Carnivore Diet – What They Don’t tell you about Fiber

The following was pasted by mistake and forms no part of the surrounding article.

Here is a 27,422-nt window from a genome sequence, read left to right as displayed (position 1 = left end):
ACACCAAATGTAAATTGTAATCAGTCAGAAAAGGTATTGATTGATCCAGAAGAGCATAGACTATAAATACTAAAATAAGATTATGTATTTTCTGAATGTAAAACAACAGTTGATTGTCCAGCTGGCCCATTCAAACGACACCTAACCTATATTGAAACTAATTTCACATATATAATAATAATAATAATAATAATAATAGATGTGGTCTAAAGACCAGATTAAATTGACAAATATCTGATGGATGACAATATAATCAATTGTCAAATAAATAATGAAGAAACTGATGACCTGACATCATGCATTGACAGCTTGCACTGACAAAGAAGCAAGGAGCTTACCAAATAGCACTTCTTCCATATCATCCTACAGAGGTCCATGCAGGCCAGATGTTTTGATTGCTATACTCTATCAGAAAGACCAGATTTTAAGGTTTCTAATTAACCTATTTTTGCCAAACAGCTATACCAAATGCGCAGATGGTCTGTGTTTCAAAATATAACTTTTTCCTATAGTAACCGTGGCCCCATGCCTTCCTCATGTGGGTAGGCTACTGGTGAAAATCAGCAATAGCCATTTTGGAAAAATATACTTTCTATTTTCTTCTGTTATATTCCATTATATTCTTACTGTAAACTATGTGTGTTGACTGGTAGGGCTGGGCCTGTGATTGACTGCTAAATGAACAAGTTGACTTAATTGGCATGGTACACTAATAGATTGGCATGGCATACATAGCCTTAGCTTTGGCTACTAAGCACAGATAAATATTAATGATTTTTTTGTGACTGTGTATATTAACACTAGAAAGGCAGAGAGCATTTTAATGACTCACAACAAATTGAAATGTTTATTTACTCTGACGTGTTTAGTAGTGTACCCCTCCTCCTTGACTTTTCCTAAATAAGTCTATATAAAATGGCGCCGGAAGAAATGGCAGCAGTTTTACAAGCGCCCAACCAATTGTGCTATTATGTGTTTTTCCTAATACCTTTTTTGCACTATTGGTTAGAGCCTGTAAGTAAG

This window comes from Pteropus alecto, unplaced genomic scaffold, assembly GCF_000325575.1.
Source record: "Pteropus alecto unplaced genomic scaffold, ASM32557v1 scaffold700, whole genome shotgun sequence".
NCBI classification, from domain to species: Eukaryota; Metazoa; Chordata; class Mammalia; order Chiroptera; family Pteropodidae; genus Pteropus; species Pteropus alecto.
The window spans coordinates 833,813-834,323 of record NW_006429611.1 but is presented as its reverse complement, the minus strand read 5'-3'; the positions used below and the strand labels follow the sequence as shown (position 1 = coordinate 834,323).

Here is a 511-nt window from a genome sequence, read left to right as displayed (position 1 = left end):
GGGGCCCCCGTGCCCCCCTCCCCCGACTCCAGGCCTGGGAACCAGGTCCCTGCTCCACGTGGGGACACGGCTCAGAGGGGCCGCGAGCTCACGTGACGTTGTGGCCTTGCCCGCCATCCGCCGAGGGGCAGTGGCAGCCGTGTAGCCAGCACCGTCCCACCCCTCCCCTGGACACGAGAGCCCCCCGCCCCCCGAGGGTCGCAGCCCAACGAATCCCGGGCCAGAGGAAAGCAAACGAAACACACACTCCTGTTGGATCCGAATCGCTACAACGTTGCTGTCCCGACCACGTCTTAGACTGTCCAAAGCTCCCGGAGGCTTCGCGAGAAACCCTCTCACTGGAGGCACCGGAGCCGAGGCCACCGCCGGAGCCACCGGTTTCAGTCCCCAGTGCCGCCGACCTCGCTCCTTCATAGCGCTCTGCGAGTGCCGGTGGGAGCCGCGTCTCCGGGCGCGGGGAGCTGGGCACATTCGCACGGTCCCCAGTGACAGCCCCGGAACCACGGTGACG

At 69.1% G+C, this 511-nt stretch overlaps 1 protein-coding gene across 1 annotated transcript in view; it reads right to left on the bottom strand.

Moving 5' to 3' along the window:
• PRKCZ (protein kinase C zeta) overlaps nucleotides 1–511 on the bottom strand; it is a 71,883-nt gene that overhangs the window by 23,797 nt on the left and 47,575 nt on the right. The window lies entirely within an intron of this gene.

Carnivore Diet – What They Don’t tell you about Fiber